The Developing Brain

Vrije Universiteit Amsterdam

Course Description

  • Course Name

    The Developing Brain

  • Host University

    Vrije Universiteit Amsterdam

  • Location

    Amsterdam, The Netherlands

  • Area of Study


  • Language Level

    Taught In English

  • Course Level Recommendations


    ISA offers course level recommendations in an effort to facilitate the determination of course levels by credential evaluators.We advice each institution to have their own credentials evaluator make the final decision regrading course levels.

    Hours & Credits

  • ECTS Credits

  • Recommended U.S. Semester Credits
  • Recommended U.S. Quarter Units
  • Overview

    Students will learn about neurobiological mechanisms that underlie normal and aberrant brain development, and that shape the life of individuals over time. 

    The focus of this course is on phases of brain development that shape the life of individuals over time. The brain performs differently at
    various ages; the young brain being very plastic, whereas the aging brain is gradually losing its adaptive capacity. Importantly, early and
    late brain development are affected by specific genetic factors and vulnerable to changes induced by environmental stimuli. These alterations can result in neurodevelopmental and neurodegenerative disorders.

    The course consists of three modules (one week per module), each covering a chronological phase of brain development. In module 1, we
    will focus on early (prenatal and postnatal) brain development and its relation to brain disorders such as autism. We will also discuss the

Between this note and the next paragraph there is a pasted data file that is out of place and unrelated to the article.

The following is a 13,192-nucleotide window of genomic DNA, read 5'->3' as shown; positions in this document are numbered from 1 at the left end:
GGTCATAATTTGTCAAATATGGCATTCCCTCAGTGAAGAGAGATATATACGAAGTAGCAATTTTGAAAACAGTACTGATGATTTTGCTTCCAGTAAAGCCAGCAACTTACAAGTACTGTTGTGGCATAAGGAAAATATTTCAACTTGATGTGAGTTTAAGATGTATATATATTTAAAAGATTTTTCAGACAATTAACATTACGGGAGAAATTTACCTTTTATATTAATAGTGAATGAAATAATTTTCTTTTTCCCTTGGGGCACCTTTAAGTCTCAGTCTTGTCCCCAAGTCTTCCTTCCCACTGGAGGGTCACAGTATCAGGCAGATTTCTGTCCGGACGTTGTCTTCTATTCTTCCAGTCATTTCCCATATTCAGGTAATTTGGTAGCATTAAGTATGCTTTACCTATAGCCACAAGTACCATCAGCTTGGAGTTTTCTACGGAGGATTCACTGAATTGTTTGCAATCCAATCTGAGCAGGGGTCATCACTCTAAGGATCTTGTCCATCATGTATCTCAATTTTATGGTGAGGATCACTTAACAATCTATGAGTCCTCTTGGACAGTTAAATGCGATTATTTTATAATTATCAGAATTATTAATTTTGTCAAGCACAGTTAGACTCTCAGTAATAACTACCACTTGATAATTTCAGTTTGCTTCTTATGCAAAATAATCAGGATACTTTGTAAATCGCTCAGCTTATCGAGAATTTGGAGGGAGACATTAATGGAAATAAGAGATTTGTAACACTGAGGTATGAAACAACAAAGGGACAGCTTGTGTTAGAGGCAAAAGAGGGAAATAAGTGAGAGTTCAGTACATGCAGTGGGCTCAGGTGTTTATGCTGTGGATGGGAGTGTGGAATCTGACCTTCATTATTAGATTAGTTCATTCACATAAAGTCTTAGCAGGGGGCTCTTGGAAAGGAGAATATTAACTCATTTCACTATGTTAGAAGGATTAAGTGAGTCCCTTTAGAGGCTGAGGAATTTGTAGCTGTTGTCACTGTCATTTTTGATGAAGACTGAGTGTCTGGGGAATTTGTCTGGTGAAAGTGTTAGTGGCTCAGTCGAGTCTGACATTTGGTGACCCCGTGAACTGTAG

crucial role of stem cells in brain development and stem cell research. In the second module, we will focus on postnatal brain development during childhood and adolescence and discuss issues related to this phase of development, such as gender identity, schizophrenia and
    the effects of drugs of abuse (alcohol, nicotine). In the last module, we will discuss cognitive decline associated with normal brain aging as
    well as specific diseases of aging, such as Alzheimer’s and Parkinson's disease. Notably, each module contains a keynote lecture related to the topic of the module. Keynote lectures are given by renowned experts in their fields and are mandatory for all students.

    In addition, students will perform a Science in the Media assignment. Scientific findings are not always accurately covered in main stream
    media due to various reasons. The goal of this assignment is that students learn to critically read and evaluate a media coverage of a
    scientific study, and to present their evaluation of the flaws of a media article in small groups.

    Q&A sessions

    Exam (E; multiple choice questions and open questions): 80%
    Academic skills assignment (A): 20%

    This course is part of the minor Brain and Mind. A basic understanding of neurons, neurophysiology and molecular biology (DNA and proteins) is required. For this, we recommend to follow the courses 'Cognitive Neuroscience' and 'Nature versus Nurture' of this minor.

Course Disclaimer

Courses and course hours of instruction are subject to change.

Some courses may require additional fees.


This site uses cookies to store information on your computer. Some are essential to make our site work; others help us improve the user experience. By using the site, you consent to the placement of these cookies.

Read our Privacy Policy to learn more.